These two functions of rainforests are crucial global climate stabilizers. According to scientists, the “increasing CO2 concentrations on the greenhouse effect can be compensated by a relatively minor change in the hydrological cycle over land”. Natural forests can perform such stabilization, and not necessarily by reforestation, because “only a natural ecosystem with a full suite of all the necessary biological species can do it.”

Due to its pivotal function in regulating the water cycle and absorbing carbon dioxide, any activity contributing to forest destruction disrupts these cycles, leading to fluctuations in the magnitude of the greenhouse effect and loss of climate stability.

Covering 1,682.000 hectares and declared a UNESCO Biosphere Reserve in 1989, Yasuní Park harbors a vast area of original natural vegetation, primarily tropical rainforests that serve as a carbon sink. Data reveals that one hectare in the valley area of the Park can store approximately 100.5 tons of carbon. In comparison, one hectare in the hill is about 155 tons, equivalent to emissions from 500 vehicles consuming 60 gallons of gasoline per month.

In addition, this tropical rainforest is home to various unique plant and animal species. Preserving the Park’s biodiversity is essential for maintaining ecosystem resilience and ensuring these species continue contributing to climate regulation.

Protecting the Park from oil exploitation is vital. Official data reveals that in the Ecuadorian Amazon, an average of 12 spills per month occur, and the burning of the petroleum reserves could release 208m tons of CO2 into the atmosphere and further contribute to climate change.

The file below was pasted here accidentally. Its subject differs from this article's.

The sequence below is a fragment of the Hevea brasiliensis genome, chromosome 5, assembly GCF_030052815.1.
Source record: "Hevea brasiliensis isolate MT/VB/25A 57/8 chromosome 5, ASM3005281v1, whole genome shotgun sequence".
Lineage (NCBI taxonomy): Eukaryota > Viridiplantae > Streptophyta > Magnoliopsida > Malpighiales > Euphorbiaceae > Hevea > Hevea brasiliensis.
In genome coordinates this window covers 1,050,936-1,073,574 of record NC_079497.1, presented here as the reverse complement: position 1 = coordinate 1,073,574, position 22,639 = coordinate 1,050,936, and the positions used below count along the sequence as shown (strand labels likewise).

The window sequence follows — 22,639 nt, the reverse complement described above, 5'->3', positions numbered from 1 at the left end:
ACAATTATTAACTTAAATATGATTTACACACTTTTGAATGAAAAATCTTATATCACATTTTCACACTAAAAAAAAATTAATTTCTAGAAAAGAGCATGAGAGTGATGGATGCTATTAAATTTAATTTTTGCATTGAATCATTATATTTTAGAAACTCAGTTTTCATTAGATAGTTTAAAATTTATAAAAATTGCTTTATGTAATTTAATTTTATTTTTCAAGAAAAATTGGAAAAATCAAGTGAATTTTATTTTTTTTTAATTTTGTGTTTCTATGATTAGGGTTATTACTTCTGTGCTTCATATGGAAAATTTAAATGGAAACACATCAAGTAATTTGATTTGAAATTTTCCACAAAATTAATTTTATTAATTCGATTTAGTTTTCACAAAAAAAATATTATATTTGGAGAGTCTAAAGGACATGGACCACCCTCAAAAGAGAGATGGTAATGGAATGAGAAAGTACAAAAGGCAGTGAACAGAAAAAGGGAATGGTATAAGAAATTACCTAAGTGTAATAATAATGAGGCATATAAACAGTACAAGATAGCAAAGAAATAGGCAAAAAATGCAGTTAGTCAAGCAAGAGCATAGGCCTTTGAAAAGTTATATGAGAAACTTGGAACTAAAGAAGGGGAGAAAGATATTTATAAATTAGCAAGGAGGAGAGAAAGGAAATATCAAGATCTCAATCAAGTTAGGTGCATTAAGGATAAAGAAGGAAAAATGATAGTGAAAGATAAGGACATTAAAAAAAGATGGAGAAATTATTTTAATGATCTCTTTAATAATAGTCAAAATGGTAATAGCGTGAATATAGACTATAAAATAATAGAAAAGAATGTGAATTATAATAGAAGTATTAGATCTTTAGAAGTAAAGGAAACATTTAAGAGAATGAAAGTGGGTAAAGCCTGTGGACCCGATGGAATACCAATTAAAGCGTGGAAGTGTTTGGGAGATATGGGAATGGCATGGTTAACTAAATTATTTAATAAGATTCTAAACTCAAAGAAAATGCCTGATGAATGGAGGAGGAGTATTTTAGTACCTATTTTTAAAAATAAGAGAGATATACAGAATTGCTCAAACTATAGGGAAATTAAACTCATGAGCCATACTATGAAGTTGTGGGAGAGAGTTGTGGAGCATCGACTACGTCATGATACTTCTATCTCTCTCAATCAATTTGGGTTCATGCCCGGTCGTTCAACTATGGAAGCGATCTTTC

The Andean-Chocó forests, subject to a popular consultation in Ecuador, have an extension of 286,805 hectares and were recognized as a Biosphere Reserve in 2018. Aside from its unique biodiversity, it is a crucial carbon reservoir as its forests can absorb around 250 tons of carbon per hectare. The characteristics of its dense forests give central assistance in carbon sequestration, removing at least 266,000 tons of carbon annually and significantly mitigating global warming.

These forests host five water basins that supply water to communities within and outside the reserve. Data from the National Water Secretariat of the Pichincha Province reveals that the area generates a flow of 291.856 liters per second, benefiting over 20,000 people with potable water and nearly 900,000 people through irrigation or electricity.

The Yasuní and the Andean-Chocó are essential in the fight against the climate crisis. These regions’ deforestation and oil and mining activities pose significant environmental and climate threats. Their vast rainforests and the ecological services that they provide are critical components of global climate stabilization that we, as human beings, must protect.


2/ Potential State’s obligations to protect rainforests

The 1992 UNFCCC is the primary international framework for addressing climate change. It emphasizes the principle of common but differentiated responsibilities and respective capabilities (CBDR-RC+), recognizing that developed and developing countries have different historical responsibilities and capacities in addressing climate change.

As a party to the UNFCCC, Ecuador must work towards achieving the convention’s objectives, including stabilizing greenhouse gas concentrations in the atmosphere. While developed countries are more responsible for supporting developing nations, all parties, including Ecuador, are expected to contribute to the collective global effort.